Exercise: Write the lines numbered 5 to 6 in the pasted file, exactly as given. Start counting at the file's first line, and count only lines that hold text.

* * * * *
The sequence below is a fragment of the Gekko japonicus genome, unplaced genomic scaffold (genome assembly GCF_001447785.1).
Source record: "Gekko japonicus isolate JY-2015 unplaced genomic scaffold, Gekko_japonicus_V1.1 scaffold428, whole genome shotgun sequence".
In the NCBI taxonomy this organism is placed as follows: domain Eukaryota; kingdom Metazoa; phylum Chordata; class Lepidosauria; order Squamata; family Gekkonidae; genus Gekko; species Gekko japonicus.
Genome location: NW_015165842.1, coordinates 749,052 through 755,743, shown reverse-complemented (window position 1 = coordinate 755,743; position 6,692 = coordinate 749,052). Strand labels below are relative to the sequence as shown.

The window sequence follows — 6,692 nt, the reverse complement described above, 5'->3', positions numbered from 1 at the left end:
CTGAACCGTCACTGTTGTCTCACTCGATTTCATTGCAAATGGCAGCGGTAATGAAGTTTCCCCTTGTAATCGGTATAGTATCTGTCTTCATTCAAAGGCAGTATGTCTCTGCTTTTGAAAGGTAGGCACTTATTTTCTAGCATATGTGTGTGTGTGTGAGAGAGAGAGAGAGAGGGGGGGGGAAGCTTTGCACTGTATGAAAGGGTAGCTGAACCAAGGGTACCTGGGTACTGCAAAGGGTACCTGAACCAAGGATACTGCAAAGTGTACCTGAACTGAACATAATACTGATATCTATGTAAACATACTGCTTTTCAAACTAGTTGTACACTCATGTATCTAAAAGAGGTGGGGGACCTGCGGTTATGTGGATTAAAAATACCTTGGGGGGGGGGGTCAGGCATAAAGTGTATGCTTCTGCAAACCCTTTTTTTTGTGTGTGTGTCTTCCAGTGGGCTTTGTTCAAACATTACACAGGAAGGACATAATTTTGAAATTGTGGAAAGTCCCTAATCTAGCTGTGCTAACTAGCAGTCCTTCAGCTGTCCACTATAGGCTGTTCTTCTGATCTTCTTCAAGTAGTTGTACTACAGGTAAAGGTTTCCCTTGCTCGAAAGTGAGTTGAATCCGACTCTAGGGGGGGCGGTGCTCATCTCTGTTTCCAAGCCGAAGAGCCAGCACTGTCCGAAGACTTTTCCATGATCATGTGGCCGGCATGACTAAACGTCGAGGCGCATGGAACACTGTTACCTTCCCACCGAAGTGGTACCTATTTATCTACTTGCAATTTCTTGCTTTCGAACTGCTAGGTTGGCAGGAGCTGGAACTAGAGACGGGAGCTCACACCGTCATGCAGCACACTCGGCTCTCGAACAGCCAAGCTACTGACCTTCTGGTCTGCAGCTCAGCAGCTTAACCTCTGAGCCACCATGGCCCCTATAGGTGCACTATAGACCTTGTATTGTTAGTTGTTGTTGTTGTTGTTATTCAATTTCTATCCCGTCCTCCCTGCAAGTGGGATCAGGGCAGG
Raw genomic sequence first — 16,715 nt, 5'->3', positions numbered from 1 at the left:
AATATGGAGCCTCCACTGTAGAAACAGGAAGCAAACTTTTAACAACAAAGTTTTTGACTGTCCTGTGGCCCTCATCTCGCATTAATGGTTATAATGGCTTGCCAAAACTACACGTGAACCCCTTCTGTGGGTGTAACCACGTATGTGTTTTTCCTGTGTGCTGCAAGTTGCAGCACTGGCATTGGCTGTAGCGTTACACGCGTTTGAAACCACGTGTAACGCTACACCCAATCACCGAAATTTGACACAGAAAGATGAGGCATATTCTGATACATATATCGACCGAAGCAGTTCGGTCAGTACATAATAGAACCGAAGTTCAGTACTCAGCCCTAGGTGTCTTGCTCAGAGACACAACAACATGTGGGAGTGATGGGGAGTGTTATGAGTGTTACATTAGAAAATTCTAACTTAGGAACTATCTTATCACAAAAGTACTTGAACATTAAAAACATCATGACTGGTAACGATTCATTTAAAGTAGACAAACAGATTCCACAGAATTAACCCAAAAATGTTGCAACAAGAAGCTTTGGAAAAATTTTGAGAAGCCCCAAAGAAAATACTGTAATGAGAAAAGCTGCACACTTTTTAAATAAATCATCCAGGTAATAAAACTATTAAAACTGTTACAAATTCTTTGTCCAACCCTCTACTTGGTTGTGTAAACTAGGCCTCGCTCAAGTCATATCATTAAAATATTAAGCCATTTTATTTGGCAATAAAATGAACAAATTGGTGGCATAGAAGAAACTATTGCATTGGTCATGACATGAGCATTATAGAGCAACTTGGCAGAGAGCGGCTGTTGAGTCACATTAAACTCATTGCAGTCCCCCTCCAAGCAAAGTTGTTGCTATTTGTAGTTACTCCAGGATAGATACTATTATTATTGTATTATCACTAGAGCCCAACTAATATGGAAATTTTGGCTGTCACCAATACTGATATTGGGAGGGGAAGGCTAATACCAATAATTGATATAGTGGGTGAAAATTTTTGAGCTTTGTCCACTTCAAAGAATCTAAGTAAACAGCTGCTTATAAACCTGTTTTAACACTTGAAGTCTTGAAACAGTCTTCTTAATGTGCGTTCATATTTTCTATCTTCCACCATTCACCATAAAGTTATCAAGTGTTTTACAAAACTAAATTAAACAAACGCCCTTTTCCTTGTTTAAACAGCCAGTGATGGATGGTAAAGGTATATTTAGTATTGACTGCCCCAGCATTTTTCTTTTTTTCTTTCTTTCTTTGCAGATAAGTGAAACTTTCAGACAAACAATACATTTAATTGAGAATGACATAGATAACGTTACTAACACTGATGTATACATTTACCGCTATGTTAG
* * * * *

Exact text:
The window sequence follows — 6,692 nt, the reverse complement described above, 5'->3', positions numbered from 1 at the left end:
CTGAACCGTCACTGTTGTCTCACTCGATTTCATTGCAAATGGCAGCGGTAATGAAGTTTCCCCTTGTAATCGGTATAGTATCTGTCTTCATTCAAAGGCAGTATGTCTCTGCTTTTGAAAGGTAGGCACTTATTTTCTAGCATATGTGTGTGTGTGTGAGAGAGAGAGAGAGAGGGGGGGGGAAGCTTTGCACTGTATGAAAGGGTAGCTGAACCAAGGGTACCTGGGTACTGCAAAGGGTACCTGAACCAAGGATACTGCAAAGTGTACCTGAACTGAACATAATACTGATATCTATGTAAACATACTGCTTTTCAAACTAGTTGTACACTCATGTATCTAAAAGAGGTGGGGGACCTGCGGTTATGTGGATTAAAAATACCTTGGGGGGGGGGGTCAGGCATAAAGTGTATGCTTCTGCAAACCCTTTTTTTTGTGTGTGTGTCTTCCAGTGGGCTTTGTTCAAACATTACACAGGAAGGACATAATTTTGAAATTGTGGAAAGTCCCTAATCTAGCTGTGCTAACTAGCAGTCCTTCAGCTGTCCACTATAGGCTGTTCTTCTGATCTTCTTCAAGTAGTTGTACTACAGGTAAAGGTTTCCCTTGCTCGAAAGTGAGTTGAATCCGACTCTAGGGGGGGCGGTGCTCATCTCTGTTTCCAAGCCGAAGAGCCAGCACTGTCCGAAGACTTTTCCATGATCATGTGGCCGGCATGACTAAACGTCGAGGCGCATGGAACACTGTTACCTTCCCACCGAAGTGGTACCTATTTATCTACTTGCAATTTCTTGCTTTCGAACTGCTAGGTTGGCAGGAGCTGGAACTAGAGACGGGAGCTCACACCGTCATGCAGCACACTCGGCTCTCGAACAGCCAAGCTACTGACCTTCTGGTCTGCAGCTCAGCAGCTTAACCTCTGAGCCACCATGGCCCCTATAGGTGCACTATAGACCTTGTATTGTTAGTTGTTGTTGTTGTTGTTATTCAATTTCTATCCCGTCCTCCCTGCAAGTGGGATCAGGGCAGG